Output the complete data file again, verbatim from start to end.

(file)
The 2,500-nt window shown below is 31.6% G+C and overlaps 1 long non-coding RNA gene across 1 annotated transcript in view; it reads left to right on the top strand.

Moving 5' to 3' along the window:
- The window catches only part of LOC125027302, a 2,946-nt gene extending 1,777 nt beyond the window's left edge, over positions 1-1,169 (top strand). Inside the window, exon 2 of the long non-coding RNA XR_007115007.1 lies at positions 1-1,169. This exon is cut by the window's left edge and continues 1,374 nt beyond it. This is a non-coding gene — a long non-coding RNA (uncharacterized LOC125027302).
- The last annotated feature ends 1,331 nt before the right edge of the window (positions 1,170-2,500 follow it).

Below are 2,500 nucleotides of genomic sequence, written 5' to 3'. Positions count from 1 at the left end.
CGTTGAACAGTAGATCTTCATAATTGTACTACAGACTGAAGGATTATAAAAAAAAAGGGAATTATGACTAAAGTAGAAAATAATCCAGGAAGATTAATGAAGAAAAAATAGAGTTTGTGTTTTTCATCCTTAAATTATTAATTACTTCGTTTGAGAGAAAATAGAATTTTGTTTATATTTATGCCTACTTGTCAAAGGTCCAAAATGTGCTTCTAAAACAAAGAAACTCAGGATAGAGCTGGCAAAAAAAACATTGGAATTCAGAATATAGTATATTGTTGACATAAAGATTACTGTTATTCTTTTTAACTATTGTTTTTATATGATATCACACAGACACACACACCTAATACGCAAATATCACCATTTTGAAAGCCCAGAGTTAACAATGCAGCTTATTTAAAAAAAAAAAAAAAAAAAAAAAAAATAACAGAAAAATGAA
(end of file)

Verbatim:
The 2,500-nt window shown below is 31.6% G+C and overlaps 1 long non-coding RNA gene across 1 annotated transcript in view; it reads left to right on the top strand.

Moving 5' to 3' along the window:
- The window catches only part of LOC125027302, a 2,946-nt gene extending 1,777 nt beyond the window's left edge, over positions 1-1,169 (top strand). Inside the window, exon 2 of the long non-coding RNA XR_007115007.1 lies at positions 1-1,169. This exon is cut by the window's left edge and continues 1,374 nt beyond it. This is a non-coding gene — a long non-coding RNA (uncharacterized LOC125027302).
- The last annotated feature ends 1,331 nt before the right edge of the window (positions 1,170-2,500 follow it).

Below are 2,500 nucleotides of genomic sequence, written 5' to 3'. Positions count from 1 at the left end.
CGTTGAACAGTAGATCTTCATAATTGTACTACAGACTGAAGGATTATAAAAAAAAAGGGAATTATGACTAAAGTAGAAAATAATCCAGGAAGATTAATGAAGAAAAAATAGAGTTTGTGTTTTTCATCCTTAAATTATTAATTACTTCGTTTGAGAGAAAATAGAATTTTGTTTATATTTATGCCTACTTGTCAAAGGTCCAAAATGTGCTTCTAAAACAAAGAAACTCAGGATAGAGCTGGCAAAAAAAACATTGGAATTCAGAATATAGTATATTGTTGACATAAAGATTACTGTTATTCTTTTTAACTATTGTTTTTATATGATATCACACAGACACACACACCTAATACGCAAATATCACCATTTTGAAAGCCCAGAGTTAACAATGCAGCTTATTTAAAAAAAAAAAAAAAAAAAAAAAAAATAACAGAAAAATGAA